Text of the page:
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7.2: Major Gyres & Surface Currents

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    Global winds move water along the surface of the ocean in various directions, based on location. In the Northern Hemisphere, the ocean currents move in a clockwise spiral. In the Southern Hemisphere, the ocean currents move in a counter-clockwise spiral. The Coriolis effect is the major source of the direction the water moves in our oceans. Since the Coriolis effect is not present at the equator, neither are the major spirals of surface currents we see north and south of the equator. Instead, Currents in the Northern Hemisphere move along the equator to the West and then change direction. There is an Atlantic Equatorial Current System, a Pacific Equatorial Current System and two Indian Monsoon Gyres. Surface currents vary considerably in strength, width, temperature and depth. The five most notable gyres are as follows: Indian Ocean Gyre, North Atlantic Gyre, North Pacific Gyre, South Atlantic Gyre, and South Pacific Gyre. Global gyres contain both cold water from the deep ocean and warm water from the surface currents.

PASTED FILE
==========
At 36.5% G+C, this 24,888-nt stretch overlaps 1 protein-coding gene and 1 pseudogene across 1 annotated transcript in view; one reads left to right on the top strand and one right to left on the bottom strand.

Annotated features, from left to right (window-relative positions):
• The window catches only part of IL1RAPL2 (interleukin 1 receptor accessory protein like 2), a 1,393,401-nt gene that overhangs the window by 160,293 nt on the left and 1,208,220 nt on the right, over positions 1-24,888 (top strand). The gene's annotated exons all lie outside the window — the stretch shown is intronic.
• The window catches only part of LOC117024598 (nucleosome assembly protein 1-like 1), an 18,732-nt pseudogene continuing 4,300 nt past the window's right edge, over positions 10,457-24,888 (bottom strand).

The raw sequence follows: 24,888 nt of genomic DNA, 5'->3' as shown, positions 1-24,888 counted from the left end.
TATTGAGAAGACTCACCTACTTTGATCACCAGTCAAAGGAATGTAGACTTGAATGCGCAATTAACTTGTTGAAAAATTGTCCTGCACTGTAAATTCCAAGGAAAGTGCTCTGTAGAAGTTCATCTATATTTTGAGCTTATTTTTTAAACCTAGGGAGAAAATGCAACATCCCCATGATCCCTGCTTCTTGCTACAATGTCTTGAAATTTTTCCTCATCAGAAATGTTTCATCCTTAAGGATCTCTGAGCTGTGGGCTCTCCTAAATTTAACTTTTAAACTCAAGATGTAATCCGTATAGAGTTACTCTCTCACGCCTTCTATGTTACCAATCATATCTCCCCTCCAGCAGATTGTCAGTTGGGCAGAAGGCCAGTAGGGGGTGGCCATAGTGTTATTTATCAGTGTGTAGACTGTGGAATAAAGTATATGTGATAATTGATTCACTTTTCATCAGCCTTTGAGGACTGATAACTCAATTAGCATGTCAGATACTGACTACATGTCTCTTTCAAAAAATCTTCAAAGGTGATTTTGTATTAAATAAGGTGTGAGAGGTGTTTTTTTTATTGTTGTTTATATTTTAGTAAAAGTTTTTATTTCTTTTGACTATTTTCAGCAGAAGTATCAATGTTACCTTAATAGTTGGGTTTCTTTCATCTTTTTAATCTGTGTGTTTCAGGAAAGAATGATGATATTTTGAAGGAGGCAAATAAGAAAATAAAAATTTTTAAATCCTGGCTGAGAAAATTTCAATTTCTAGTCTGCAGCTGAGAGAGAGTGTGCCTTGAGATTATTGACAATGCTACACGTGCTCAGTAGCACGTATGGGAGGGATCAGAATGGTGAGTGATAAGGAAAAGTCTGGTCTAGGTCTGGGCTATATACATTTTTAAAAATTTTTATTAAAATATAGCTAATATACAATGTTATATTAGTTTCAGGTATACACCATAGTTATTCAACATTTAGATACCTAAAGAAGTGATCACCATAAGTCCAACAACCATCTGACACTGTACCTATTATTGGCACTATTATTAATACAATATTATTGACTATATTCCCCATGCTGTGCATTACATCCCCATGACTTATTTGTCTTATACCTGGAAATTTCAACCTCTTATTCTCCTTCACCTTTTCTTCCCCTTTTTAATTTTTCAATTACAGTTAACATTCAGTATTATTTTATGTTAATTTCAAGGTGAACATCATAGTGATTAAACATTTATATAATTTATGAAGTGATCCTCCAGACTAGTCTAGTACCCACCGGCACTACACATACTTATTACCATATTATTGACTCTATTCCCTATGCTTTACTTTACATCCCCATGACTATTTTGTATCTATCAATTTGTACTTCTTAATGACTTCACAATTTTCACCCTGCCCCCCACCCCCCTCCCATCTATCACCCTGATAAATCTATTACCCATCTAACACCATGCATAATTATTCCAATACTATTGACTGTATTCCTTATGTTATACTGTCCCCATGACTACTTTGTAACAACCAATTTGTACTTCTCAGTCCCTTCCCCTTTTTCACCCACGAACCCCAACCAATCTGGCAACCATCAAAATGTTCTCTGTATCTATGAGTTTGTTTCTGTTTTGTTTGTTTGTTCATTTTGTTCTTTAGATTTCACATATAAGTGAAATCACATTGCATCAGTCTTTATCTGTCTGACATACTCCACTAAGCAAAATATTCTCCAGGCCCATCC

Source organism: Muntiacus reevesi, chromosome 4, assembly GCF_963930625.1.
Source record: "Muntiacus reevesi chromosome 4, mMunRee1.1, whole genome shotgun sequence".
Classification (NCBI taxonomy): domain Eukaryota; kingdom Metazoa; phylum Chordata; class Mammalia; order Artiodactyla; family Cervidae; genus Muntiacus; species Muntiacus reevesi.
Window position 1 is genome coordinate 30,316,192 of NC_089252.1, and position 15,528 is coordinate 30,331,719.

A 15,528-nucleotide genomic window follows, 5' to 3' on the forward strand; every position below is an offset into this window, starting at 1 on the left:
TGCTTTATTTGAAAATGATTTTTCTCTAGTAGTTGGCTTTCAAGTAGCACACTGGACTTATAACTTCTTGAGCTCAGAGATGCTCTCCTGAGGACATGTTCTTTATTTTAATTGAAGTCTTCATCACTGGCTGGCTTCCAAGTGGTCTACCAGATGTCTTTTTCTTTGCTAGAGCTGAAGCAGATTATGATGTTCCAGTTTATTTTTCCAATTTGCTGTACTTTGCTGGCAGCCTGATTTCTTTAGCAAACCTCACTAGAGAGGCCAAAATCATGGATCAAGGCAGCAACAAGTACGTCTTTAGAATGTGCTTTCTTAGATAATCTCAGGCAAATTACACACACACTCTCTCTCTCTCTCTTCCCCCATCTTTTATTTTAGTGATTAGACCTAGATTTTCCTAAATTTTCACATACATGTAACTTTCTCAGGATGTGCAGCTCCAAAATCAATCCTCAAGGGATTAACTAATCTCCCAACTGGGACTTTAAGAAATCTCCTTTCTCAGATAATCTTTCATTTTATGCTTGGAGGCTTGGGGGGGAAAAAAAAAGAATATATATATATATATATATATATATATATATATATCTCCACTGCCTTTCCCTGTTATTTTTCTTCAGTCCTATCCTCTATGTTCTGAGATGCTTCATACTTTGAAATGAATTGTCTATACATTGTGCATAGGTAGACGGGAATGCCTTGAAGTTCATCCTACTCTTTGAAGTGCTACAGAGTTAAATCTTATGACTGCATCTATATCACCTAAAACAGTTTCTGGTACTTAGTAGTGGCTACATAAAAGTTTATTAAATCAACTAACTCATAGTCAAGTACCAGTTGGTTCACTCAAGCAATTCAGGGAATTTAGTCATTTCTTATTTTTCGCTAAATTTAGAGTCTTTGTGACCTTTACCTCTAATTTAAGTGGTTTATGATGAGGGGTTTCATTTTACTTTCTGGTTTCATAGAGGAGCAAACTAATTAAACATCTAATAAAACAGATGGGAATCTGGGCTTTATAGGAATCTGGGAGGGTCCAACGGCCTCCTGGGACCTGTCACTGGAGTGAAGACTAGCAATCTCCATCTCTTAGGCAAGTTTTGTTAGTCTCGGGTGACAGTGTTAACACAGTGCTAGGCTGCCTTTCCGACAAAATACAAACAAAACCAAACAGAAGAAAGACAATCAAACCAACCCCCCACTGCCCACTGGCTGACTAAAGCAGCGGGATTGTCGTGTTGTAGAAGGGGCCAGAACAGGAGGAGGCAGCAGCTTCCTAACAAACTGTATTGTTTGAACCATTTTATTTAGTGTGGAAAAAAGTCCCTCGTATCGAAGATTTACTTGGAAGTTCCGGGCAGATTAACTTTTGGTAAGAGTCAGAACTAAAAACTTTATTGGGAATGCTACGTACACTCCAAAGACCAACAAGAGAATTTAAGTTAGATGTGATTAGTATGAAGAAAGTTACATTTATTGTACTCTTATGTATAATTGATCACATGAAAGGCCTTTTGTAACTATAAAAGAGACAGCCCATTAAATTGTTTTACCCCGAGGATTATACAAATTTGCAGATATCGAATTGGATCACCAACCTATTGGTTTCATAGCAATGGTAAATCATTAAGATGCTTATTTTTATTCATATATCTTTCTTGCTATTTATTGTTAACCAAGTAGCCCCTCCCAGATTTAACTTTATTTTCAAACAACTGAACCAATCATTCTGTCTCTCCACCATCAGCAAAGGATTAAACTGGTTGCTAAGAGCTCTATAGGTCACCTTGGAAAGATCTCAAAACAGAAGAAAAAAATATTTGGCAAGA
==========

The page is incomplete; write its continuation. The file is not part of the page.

Look at these links for better visuals on movement: (Perpetual Ocean: NASA)

    Plastic Adrift (


    7.2: Major Gyres & Surface Currents is shared under a CC BY-NC-SA 4.0 license and was authored, remixed, and/or curated by LibreTexts.

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